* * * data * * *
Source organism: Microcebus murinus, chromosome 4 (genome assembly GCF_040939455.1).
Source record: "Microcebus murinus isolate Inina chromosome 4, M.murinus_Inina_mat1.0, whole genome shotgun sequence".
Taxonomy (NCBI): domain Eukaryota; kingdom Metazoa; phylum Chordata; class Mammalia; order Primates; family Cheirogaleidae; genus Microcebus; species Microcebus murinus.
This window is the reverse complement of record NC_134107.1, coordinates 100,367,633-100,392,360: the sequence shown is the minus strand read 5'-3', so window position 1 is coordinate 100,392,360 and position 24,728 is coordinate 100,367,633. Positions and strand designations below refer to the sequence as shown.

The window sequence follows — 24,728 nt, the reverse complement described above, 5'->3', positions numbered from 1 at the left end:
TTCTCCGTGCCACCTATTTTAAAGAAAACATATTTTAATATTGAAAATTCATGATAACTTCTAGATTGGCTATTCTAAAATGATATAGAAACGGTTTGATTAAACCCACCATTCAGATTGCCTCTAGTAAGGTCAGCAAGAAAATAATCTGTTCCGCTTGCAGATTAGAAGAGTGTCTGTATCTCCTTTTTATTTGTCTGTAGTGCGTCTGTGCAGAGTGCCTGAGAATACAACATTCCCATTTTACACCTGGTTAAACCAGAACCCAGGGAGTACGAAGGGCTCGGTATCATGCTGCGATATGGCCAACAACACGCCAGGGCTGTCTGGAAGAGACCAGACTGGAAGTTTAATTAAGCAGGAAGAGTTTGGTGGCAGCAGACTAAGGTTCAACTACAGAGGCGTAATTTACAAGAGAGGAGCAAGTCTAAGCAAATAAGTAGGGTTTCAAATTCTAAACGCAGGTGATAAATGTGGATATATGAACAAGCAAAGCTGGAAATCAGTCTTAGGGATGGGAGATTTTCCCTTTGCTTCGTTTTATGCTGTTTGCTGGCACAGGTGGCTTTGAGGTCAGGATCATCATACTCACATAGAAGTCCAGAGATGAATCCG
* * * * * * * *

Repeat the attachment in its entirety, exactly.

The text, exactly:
Source organism: Microcebus murinus, chromosome 4 (genome assembly GCF_040939455.1).
Source record: "Microcebus murinus isolate Inina chromosome 4, M.murinus_Inina_mat1.0, whole genome shotgun sequence".
Taxonomy (NCBI): domain Eukaryota; kingdom Metazoa; phylum Chordata; class Mammalia; order Primates; family Cheirogaleidae; genus Microcebus; species Microcebus murinus.
This window is the reverse complement of record NC_134107.1, coordinates 100,367,633-100,392,360: the sequence shown is the minus strand read 5'-3', so window position 1 is coordinate 100,392,360 and position 24,728 is coordinate 100,367,633. Positions and strand designations below refer to the sequence as shown.

The window sequence follows — 24,728 nt, the reverse complement described above, 5'->3', positions numbered from 1 at the left end:
TTCTCCGTGCCACCTATTTTAAAGAAAACATATTTTAATATTGAAAATTCATGATAACTTCTAGATTGGCTATTCTAAAATGATATAGAAACGGTTTGATTAAACCCACCATTCAGATTGCCTCTAGTAAGGTCAGCAAGAAAATAATCTGTTCCGCTTGCAGATTAGAAGAGTGTCTGTATCTCCTTTTTATTTGTCTGTAGTGCGTCTGTGCAGAGTGCCTGAGAATACAACATTCCCATTTTACACCTGGTTAAACCAGAACCCAGGGAGTACGAAGGGCTCGGTATCATGCTGCGATATGGCCAACAACACGCCAGGGCTGTCTGGAAGAGACCAGACTGGAAGTTTAATTAAGCAGGAAGAGTTTGGTGGCAGCAGACTAAGGTTCAACTACAGAGGCGTAATTTACAAGAGAGGAGCAAGTCTAAGCAAATAAGTAGGGTTTCAAATTCTAAACGCAGGTGATAAATGTGGATATATGAACAAGCAAAGCTGGAAATCAGTCTTAGGGATGGGAGATTTTCCCTTTGCTTCGTTTTATGCTGTTTGCTGGCACAGGTGGCTTTGAGGTCAGGATCATCATACTCACATAGAAGTCCAGAGATGAATCCG